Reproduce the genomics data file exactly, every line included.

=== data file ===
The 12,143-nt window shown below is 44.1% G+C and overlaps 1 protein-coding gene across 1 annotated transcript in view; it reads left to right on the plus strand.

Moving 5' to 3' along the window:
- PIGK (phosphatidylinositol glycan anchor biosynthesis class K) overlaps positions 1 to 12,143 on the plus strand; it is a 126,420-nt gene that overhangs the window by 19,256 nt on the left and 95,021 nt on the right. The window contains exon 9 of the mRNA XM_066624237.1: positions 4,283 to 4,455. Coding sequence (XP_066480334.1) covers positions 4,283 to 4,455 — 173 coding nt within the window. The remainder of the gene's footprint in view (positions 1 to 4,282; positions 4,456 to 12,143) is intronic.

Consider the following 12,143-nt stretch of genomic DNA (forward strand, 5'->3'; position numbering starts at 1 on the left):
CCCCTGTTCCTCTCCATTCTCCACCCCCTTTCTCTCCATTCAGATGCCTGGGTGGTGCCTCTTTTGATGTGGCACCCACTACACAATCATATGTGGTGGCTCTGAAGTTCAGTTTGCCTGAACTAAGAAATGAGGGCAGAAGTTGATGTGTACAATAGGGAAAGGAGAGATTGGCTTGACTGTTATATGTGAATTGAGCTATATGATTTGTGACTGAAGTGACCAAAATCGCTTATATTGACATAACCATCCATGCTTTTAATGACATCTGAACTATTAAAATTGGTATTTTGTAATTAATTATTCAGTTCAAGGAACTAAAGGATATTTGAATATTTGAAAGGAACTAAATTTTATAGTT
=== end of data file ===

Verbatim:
The 12,143-nt window shown below is 44.1% G+C and overlaps 1 protein-coding gene across 1 annotated transcript in view; it reads left to right on the plus strand.

Moving 5' to 3' along the window:
- PIGK (phosphatidylinositol glycan anchor biosynthesis class K) overlaps positions 1 to 12,143 on the plus strand; it is a 126,420-nt gene that overhangs the window by 19,256 nt on the left and 95,021 nt on the right. The window contains exon 9 of the mRNA XM_066624237.1: positions 4,283 to 4,455. Coding sequence (XP_066480334.1) covers positions 4,283 to 4,455 — 173 coding nt within the window. The remainder of the gene's footprint in view (positions 1 to 4,282; positions 4,456 to 12,143) is intronic.

Consider the following 12,143-nt stretch of genomic DNA (forward strand, 5'->3'; position numbering starts at 1 on the left):
CCCCTGTTCCTCTCCATTCTCCACCCCCTTTCTCTCCATTCAGATGCCTGGGTGGTGCCTCTTTTGATGTGGCACCCACTACACAATCATATGTGGTGGCTCTGAAGTTCAGTTTGCCTGAACTAAGAAATGAGGGCAGAAGTTGATGTGTACAATAGGGAAAGGAGAGATTGGCTTGACTGTTATATGTGAATTGAGCTATATGATTTGTGACTGAAGTGACCAAAATCGCTTATATTGACATAACCATCCATGCTTTTAATGACATCTGAACTATTAAAATTGGTATTTTGTAATTAATTATTCAGTTCAAGGAACTAAAGGATATTTGAATATTTGAAAGGAACTAAATTTTATAGTT